The Perfect Turkey
Nothing spells the holidays more than a beautifully roasted turkey on the table.
The smell. The presentation. And the taste.
To brine, or not to brine.
There is a lot of discussion about this, and I’ve tried both ways. We always feel brining makes the meat even more moist and flavorful. It truly is The Perfect Turkey.
There will be those who will tell you it’s not worth the effort, but we firmly believe it is!
We use a big ole cooler, large brining bags, and either lots of ice, or place the cooler outside, as long as the temperature is nice and cold.
HOW TO PREPARE THE PERFECT TURKEY
Apple cider is a wonderful ingredient to use for your brine.
The salt and other aromatics help make the bird so moist and so flavorful.
Simple fresh herbs and citrus will deepen the flavor after they cook inside the cavity of the bird.
The smell is truly magnificent.
I’ve been tweaking this recipe for about 15 years…and I feel pretty confident to call this The Perfect Turkey. Although, next year…I’ll probably tweak some more, I just can’t help myself.
Most important…get an instant-read thermometer that you can insert into the turkey and watch the temp without having to open your oven.
This keeps it moist and flavorful!
Be sure to tent the breast and legs after the initial roasting.
Try and resist opening the oven as much as possible.
But do keep an eye on the bird to prevent any of the skin browning too much.
I must say…I just made this, and the Loon nearly passed out when he took his first bite (which happens every year). I’m a big believer in brining…it deepens the flavor of the meat, and makes it buttery tender. Oh my. You will be so thankful.
The perfect Thanksgiving feast takes time and pre-planning. It is wonderful with my Thanksgiving Dressing.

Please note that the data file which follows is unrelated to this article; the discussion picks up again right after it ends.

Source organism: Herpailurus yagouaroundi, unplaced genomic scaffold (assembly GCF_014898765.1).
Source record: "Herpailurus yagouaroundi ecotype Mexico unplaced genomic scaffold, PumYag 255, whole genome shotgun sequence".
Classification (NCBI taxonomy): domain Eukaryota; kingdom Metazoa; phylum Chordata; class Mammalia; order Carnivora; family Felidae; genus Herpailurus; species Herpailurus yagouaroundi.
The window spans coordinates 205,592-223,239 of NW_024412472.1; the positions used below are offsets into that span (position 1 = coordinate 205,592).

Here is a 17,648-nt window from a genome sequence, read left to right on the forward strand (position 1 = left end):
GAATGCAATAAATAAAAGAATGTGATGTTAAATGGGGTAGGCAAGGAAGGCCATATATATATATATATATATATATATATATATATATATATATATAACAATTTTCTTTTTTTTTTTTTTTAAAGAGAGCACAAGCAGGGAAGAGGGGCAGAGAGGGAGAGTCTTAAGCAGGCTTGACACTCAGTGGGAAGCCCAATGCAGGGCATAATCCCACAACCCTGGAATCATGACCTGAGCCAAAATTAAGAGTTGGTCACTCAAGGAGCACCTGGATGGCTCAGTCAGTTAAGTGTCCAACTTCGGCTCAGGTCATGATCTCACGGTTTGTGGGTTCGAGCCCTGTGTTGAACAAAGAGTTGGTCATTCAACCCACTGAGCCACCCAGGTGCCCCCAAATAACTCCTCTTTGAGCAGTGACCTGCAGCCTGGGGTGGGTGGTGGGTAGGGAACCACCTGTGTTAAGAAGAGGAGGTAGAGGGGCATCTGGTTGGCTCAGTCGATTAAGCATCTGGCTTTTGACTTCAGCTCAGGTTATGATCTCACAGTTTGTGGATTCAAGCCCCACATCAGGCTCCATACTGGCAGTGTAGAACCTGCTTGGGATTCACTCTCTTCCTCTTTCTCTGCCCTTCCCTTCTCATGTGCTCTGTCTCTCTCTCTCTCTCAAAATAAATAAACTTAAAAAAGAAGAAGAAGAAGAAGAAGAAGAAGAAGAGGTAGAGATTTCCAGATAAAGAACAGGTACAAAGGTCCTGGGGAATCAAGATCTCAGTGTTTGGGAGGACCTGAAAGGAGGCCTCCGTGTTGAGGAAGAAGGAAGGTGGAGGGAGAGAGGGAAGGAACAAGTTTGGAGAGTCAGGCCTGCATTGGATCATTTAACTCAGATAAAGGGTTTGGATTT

Start thinking about this now. Write down the time schedule. And you’ll be perfect. As perfect as this Perfect Turkey.
Happy Thanksgiving, Y’all!
The Perfect Turkey
FOR THE BRINE
- 1 gallon apple cider
- 1 1/2 cups Kosher salt
- 1/4 cup ground allspice
- 8 bay leaves
- 1 gallon cold water
FOR THE TURKEY
- 1 15 - 20 lb fresh turkey
- 1/4 cup canola oil or unsalted butter
- 2 onions quartered
- 2 lemons quartered
- 3 sprigs fresh thyme
- 3 sprigs fresh rosemary
- 6 fresh sage leaves
- 2 cups chicken stock
FOR THE BRINE
In a large stock pan, simmer 4 cups of the apple cider, Kosher salt, allspice and bay leaves. Simmer for about 15 minutes, stirring often.
Remove from heat and let cool.
Add the remaining 3 quarts of cider and another gallon (4 quarts) of water.
Place turkey into a large brine bag and then put in a large cooler.
Now...gently add the cooled brine.
Either place in the fridge, or cover the brine bag in the cooler with ice...and let rest for 24 hours.
COOK THE TURKEY
Pre-heat the oven to 500 F
Remove the turkey from the bag, and let drain in your sink.
Tie the legs together with kitchen twine.
Rub canola oil (or butter) all over the turkey...about 1/4 cup.
Lightly salt and pepper the skin (not too much...it's already soaked in salt from the brine).
Stuff the cavity with quartered onions and lemons, as well as the aromatics: thyme, rosemary and sage.
Place on a roasting rack in a large roasting pan, breast side up.
Insert the instant-read thermometer into the thickest part of the breast.
Add the chicken stock to the pan (use the drippings for gravy, later).
Place in the oven and bake on high for 30 minutes. Leave the thermometer temperature display on the outside of the oven, so you can keep an eye on the temp.
After the 30 minutes, remove the turkey from the oven and reduce the heat to 350.
Add pieces of foil over the parts of the bird that have turned dark: wings, sides, etc.
Now, return the turkey to the oven, and cook until the internal temp reaches 161° F...about 2 1/2 hours for an 18 - 20 lb bird.
Remove from oven...carve. And be in heaven.